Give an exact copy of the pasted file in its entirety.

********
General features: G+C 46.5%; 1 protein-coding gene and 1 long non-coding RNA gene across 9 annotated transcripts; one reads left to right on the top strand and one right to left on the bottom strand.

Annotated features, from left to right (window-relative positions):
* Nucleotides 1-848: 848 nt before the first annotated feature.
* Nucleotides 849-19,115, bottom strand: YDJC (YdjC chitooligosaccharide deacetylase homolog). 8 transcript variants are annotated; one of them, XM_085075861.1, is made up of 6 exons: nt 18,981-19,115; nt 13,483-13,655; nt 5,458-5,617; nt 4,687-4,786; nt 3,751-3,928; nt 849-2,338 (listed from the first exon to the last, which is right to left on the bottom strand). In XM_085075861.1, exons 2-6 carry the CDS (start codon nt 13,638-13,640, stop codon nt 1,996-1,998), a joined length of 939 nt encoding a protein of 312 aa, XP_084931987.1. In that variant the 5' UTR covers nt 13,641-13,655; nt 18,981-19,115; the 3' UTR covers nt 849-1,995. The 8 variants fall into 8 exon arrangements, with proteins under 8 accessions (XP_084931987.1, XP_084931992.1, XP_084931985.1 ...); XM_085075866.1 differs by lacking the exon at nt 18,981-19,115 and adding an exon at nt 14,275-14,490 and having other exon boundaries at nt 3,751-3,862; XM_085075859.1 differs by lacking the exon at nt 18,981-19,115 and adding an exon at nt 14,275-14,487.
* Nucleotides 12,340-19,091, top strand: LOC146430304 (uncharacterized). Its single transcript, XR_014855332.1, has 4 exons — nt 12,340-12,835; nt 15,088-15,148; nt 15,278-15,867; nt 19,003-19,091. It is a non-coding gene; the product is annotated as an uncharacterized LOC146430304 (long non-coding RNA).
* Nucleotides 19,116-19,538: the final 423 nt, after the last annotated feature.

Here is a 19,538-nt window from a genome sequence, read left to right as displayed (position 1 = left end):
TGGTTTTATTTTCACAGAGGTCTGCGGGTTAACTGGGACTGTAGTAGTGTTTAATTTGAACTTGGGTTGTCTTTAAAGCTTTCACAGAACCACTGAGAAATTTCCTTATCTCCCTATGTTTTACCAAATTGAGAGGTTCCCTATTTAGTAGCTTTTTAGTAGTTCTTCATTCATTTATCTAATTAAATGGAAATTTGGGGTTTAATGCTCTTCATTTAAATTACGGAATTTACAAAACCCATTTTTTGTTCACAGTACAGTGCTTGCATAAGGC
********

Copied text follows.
General features: G+C 46.5%; 1 protein-coding gene and 1 long non-coding RNA gene across 9 annotated transcripts; one reads left to right on the top strand and one right to left on the bottom strand.

Annotated features, from left to right (window-relative positions):
* Nucleotides 1-848: 848 nt before the first annotated feature.
* Nucleotides 849-19,115, bottom strand: YDJC (YdjC chitooligosaccharide deacetylase homolog). 8 transcript variants are annotated; one of them, XM_085075861.1, is made up of 6 exons: nt 18,981-19,115; nt 13,483-13,655; nt 5,458-5,617; nt 4,687-4,786; nt 3,751-3,928; nt 849-2,338 (listed from the first exon to the last, which is right to left on the bottom strand). In XM_085075861.1, exons 2-6 carry the CDS (start codon nt 13,638-13,640, stop codon nt 1,996-1,998), a joined length of 939 nt encoding a protein of 312 aa, XP_084931987.1. In that variant the 5' UTR covers nt 13,641-13,655; nt 18,981-19,115; the 3' UTR covers nt 849-1,995. The 8 variants fall into 8 exon arrangements, with proteins under 8 accessions (XP_084931987.1, XP_084931992.1, XP_084931985.1 ...); XM_085075866.1 differs by lacking the exon at nt 18,981-19,115 and adding an exon at nt 14,275-14,490 and having other exon boundaries at nt 3,751-3,862; XM_085075859.1 differs by lacking the exon at nt 18,981-19,115 and adding an exon at nt 14,275-14,487.
* Nucleotides 12,340-19,091, top strand: LOC146430304 (uncharacterized). Its single transcript, XR_014855332.1, has 4 exons — nt 12,340-12,835; nt 15,088-15,148; nt 15,278-15,867; nt 19,003-19,091. It is a non-coding gene; the product is annotated as an uncharacterized LOC146430304 (long non-coding RNA).
* Nucleotides 19,116-19,538: the final 423 nt, after the last annotated feature.

Here is a 19,538-nt window from a genome sequence, read left to right as displayed (position 1 = left end):
TGGTTTTATTTTCACAGAGGTCTGCGGGTTAACTGGGACTGTAGTAGTGTTTAATTTGAACTTGGGTTGTCTTTAAAGCTTTCACAGAACCACTGAGAAATTTCCTTATCTCCCTATGTTTTACCAAATTGAGAGGTTCCCTATTTAGTAGCTTTTTAGTAGTTCTTCATTCATTTATCTAATTAAATGGAAATTTGGGGTTTAATGCTCTTCATTTAAATTACGGAATTTACAAAACCCATTTTTTGTTCACAGTACAGTGCTTGCATAAGGC